Ease Definition

ēz
eased, eases, easing
noun
eases
The condition of being comfortable or relieved.
American Heritage
Freedom from pain, worry, or trouble; comfort.
Webster's New World
Freedom from stiffness, formality, or awkwardness; natural, easy manner; poise.
Webster's New World
Freedom from constraint or embarrassment; naturalness.
American Heritage
Freedom from difficulty; facility; adroitness.
To write with ease.
Webster's New World
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verb
eased, eases, easing
To move or be moved by careful shifting, slow pressure, etc.
Webster's New World
To free from pain, worry, or trouble; comfort.
Webster's New World
To lessen in tension, speed, pain, etc.
Webster's New World
To lessen or alleviate (pain, anxiety, etc.)
Webster's New World
To make easier; facilitate.
Webster's New World
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other
To increase the amount of credit in the banking system, which the Federal Reserve does by lowering interest rates. This is accomplished by lowering the federal funds rate, the discount rate, or both. Increasing the available credit has the effect of stimulating the economy.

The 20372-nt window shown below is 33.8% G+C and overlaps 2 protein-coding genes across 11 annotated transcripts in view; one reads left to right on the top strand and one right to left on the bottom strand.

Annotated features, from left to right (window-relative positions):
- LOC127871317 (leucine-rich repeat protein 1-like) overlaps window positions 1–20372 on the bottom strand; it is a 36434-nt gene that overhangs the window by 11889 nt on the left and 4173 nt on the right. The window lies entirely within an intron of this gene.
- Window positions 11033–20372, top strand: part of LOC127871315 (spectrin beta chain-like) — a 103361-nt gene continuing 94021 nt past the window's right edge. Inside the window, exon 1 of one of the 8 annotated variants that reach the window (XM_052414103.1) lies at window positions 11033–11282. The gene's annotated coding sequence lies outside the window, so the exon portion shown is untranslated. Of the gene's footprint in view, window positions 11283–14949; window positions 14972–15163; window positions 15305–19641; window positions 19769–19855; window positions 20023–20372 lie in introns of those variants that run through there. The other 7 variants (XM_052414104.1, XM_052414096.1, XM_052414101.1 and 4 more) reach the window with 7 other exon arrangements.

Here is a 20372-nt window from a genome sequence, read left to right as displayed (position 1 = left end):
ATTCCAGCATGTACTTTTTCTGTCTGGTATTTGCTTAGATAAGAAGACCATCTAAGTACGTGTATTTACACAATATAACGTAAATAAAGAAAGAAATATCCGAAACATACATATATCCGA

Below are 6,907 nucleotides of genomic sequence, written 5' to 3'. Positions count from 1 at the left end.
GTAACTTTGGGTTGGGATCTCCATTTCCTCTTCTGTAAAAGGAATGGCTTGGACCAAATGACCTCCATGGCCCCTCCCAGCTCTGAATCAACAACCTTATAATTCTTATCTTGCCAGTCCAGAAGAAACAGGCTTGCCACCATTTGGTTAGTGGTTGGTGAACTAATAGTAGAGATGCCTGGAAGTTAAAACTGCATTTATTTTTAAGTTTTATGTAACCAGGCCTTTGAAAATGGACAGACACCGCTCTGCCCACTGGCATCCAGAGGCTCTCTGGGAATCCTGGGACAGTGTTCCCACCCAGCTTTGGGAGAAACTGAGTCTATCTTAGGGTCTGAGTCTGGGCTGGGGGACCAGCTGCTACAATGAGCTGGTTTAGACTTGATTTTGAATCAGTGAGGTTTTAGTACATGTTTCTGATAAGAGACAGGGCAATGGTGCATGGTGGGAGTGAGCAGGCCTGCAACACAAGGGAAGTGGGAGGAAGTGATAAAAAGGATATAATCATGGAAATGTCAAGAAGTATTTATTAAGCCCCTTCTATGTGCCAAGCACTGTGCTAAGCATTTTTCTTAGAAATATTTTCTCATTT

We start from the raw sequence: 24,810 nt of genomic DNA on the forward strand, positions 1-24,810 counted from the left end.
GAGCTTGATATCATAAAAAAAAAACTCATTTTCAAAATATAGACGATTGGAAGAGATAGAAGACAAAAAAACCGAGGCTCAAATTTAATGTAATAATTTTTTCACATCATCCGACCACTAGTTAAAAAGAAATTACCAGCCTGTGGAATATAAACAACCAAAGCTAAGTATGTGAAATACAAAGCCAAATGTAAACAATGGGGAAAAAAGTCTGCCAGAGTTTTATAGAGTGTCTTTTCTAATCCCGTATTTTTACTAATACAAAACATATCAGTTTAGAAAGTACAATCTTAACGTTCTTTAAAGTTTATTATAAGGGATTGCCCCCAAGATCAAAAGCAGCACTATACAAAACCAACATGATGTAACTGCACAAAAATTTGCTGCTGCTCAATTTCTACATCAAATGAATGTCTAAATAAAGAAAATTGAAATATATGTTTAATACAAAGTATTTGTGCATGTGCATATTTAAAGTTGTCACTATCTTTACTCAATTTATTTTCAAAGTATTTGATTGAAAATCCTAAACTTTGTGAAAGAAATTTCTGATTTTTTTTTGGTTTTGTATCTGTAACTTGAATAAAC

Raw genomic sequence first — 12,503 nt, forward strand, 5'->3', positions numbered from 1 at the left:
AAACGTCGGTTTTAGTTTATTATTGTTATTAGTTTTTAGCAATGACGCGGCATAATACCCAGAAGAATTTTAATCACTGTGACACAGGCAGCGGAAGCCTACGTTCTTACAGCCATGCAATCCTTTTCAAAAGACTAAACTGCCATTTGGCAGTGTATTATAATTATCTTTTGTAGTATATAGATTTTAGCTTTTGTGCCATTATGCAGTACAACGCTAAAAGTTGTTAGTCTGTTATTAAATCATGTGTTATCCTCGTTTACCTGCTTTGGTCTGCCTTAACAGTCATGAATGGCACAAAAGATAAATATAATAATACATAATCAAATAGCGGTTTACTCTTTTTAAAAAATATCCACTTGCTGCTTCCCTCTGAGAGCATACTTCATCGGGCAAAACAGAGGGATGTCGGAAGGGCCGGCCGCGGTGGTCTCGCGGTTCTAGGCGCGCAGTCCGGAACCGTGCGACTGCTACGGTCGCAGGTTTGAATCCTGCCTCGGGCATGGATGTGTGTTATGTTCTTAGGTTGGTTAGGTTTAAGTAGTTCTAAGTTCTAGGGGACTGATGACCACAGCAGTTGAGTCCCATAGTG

Webster's New World Finance
idiom
at ease
  • In a relaxed position, especially standing silently at rest with the right foot stationary:

    put the soldiers at ease while waiting for inspection.

  • Used as a command for troops to assume a relaxed position.
American Heritage
at ease
  • having no anxiety, pain, or discomfort
Webster's New World
ease out
  • to tactfully persuade (an employee, tenant, etc.) to leave
Webster's New World
ease the rudder
  • to reduce the angle the rudder makes with the fore-and-aft line so that the vessel will turn more gradually
Webster's New World
take one's ease
  • to relax and be comfortable
Webster's New World
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Idioms, Phrasal Verbs Related to Ease

Origin of Ease

  • From Middle English ese, eise (“ease”), from Anglo-Norman ese (“ease”), Old French aise, eise (“convenience, leisure, comfort”), of unknown origin. Earliest meaning was that of "empty space, elbow-room, opportunity". Conflicting forms in Romance point to an external, non-Latin origin . Probably from a Germanic or Celtic source. Compare Old English ēaþe (“easy”), Gothic (azēti, “ease, pleasure”), Gothic (azēts, “easy”), Breton eaz, ez (“easy”), Irish adhais (“easy, leisure”). See also eath.

    From Wiktionary

  • Middle English ese from Old French aise elbowroom, physical comfort from Vulgar Latin adiacēs, adiac- adiac- alteration of Latin adiacēns, adiacent- present participle of adiacēre to lie near adjacent

    From American Heritage Dictionary of the English Language, 5th Edition

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